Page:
By Ed Garea
Editors' note: This is a column that will run from time to time, dedicated to movies that are so bad we feel compelled to watch them. They are not a new phenomena; indeed they reach back to the beginnings of the movies. When they come on, we first say to ourselves, "What the heck is this thing?" and later we look at our watches, surprised to see that time has flown by and we're still glued to the set.
But before I begin, this columnn is open to all film fans who love those so-bad-they're-good films. If you want to post a review, send it to us, or if you have a Top 10 bad films list, send that on as well. Now, for your enjoyment: The first installment of Train Wreck Cinema.
BIG BOY (WB, 1930): The premise for this Al Jolson movie (adapted from his play on Broadway) is simple – a black jockey overcomes obstacles galore to ride his boss’s horse to victory in the Kentucky Derby. But that’s only half the story: Jolson’s the jockey and he plays the entire movie in blackface, as a black man. No, I’m not making this up. It really has to be seen to be believed, and even then you’ll be rubbing your eyes to make sure you’re seeing it right.
Of course, Jolie plays it in a lighthearted manner, sort of a tongue-in-cheek happy “darkie,” even throwing in a song or two. (Without the songs there is nothing to break up what is quickly developing into monotony.) Okay, okay, I know it was made in 1930 and times have changed, but it’s not in the least funny; the jokes simply fall flat.
There’s even a scene where Jolson’s character is threatened KKK style. At the end, as was the case with this production on Broadway, Jolson removes his blackface and sings us a song. A few years ago, TCM covered African-American in their annual compilation of Hollywood films called “Race and Hollywood,” and which is concerned with how other races were seen portrayed in movies. How this film ever missed that year’s compilation amazes me, but I’m extremely glad they finally got around to showing it, even if it was at the ungodly hour of 6 a.m. – after all, that’s what TiVos are for. When I was a little kid, I always thought Jolson was black. When I watch films such as this, I can see where I got my mistaken belief.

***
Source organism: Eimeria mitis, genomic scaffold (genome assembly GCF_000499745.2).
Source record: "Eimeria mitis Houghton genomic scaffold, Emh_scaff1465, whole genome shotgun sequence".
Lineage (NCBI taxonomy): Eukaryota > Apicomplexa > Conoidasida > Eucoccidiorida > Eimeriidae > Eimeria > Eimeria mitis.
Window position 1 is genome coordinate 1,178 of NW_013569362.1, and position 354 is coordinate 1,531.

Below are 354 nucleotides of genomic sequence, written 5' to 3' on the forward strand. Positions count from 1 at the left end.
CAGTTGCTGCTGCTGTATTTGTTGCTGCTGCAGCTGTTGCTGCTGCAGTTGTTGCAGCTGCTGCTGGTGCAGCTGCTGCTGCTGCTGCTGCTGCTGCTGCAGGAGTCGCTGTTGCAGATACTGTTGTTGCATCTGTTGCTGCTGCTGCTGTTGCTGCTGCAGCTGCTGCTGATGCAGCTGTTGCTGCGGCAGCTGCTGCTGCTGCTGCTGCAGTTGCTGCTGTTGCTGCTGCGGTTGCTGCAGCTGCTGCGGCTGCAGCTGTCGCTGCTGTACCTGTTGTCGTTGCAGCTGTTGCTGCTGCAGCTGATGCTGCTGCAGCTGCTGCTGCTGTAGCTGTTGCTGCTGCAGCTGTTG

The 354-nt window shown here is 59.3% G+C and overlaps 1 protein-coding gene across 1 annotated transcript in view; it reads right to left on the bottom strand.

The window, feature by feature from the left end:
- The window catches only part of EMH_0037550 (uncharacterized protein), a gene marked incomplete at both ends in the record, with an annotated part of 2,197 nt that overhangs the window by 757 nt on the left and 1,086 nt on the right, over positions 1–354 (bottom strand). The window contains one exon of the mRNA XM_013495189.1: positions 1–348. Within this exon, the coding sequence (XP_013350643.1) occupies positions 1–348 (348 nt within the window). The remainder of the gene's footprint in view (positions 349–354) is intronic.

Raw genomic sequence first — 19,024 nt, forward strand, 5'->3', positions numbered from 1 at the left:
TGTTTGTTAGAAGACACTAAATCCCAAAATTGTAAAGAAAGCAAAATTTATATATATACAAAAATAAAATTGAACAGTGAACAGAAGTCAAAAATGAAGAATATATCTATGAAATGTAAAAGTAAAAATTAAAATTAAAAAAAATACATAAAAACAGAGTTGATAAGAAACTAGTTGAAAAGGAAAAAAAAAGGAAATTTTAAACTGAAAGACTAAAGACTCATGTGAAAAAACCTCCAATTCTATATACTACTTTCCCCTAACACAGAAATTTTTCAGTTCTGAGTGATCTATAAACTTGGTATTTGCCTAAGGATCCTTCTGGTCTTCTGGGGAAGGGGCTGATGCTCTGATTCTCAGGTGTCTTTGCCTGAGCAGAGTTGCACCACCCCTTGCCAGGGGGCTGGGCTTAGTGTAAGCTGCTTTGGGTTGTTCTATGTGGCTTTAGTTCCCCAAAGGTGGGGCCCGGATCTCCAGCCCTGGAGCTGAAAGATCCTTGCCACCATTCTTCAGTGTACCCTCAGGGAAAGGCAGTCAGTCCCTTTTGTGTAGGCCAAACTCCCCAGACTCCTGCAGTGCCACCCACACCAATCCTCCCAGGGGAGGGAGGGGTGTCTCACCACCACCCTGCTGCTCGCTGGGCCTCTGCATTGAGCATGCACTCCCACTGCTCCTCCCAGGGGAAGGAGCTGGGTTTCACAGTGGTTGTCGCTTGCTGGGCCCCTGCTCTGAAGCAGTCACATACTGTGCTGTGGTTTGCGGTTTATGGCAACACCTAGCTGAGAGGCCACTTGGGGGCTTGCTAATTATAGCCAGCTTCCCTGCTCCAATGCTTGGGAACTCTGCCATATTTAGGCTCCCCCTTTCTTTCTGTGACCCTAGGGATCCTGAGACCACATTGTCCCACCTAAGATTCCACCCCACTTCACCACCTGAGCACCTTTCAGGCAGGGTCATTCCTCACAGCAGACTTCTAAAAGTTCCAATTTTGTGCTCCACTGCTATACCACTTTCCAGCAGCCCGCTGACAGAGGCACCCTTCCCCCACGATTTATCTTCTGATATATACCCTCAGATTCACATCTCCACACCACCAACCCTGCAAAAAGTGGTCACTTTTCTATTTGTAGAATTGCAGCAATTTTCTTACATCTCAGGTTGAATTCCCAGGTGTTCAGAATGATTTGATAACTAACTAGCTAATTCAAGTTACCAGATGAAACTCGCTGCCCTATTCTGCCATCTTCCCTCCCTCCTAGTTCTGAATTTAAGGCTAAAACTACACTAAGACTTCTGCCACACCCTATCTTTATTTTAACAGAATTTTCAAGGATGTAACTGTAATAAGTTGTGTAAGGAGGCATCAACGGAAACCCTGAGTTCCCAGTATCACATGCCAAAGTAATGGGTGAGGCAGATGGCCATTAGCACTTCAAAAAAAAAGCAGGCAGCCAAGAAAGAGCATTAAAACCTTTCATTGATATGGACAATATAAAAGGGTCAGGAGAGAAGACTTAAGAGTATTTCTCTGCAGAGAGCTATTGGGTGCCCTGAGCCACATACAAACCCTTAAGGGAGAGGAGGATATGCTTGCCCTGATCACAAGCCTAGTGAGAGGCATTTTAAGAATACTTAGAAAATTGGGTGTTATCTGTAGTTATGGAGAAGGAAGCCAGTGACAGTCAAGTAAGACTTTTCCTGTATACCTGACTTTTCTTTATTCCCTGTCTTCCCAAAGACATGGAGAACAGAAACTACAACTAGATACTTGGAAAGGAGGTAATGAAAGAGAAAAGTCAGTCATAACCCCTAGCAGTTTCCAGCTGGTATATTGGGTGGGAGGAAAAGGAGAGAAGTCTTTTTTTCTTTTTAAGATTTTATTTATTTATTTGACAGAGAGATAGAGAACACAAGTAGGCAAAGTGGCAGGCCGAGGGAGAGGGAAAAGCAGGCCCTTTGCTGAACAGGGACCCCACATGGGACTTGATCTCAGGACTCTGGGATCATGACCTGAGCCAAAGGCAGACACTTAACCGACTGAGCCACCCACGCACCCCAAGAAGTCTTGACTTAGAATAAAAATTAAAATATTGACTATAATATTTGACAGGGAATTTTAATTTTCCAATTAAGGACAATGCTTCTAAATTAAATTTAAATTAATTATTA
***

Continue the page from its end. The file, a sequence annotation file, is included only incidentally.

BORN TO SING (MGM, 1942): This movie is a train wreck of a different sort. When I originally saw the synopsis and noticed that Leo Gorcey was billed third in the line-up of a musical, I assumed that Monogram produced it. But no! MGM, of all studios, is to blame for foisting this upon unsuspecting moviegoers – and giving bad movie buffs another reason to rejoice.
Why? Because – now get this – Gorcey actually sings! You gotta hear it to believe it, but yes, that’s him warbling out a forgotten tune in a style that could only be called his because no one else would want to take credit for it. Jimmy Stewart sang unaided in Born to Dance, and that was bad enough, but Gorcey makes Stewart seem like Sinatra in comparison. It’s straight out of the “Hey Kids, Let’s Get Together And Put On A Show” school of film.
The plot revolves around Patsy Eastman (Virginia Weidler) and her father, a songwriter who wrote a show while in prison. Dad’s only problem, besides being in jail, is that a greedy promoter steals the material. But, luckily for Patsy, her best friend is “Snap” Gordon (Gorcey). Snap and his friends try to pressure the promoter but are charged with extortion for their effort. They realize the only way for them to succeed is to put on a show themselves. Unfortunately, they have no money or prospects.
Fortunately, though, they meet a sympathetic gangster named Pete Detroit (Sheldon Leonard). Pete helps them open their show before the promoter can premiere his; even going so far as to use his fleet of taxicabs to ferry unsuspecting drama critics from the promoter's show to the kid's show. The musical highlight is a number entitled “Ballad For Americans”, which originally premiered in the 1939 WPA Theater project, “Sing For Your Supper.” Luckily for Gorcey, he didn’t have to sing for his supper. Otherwise he would have starved.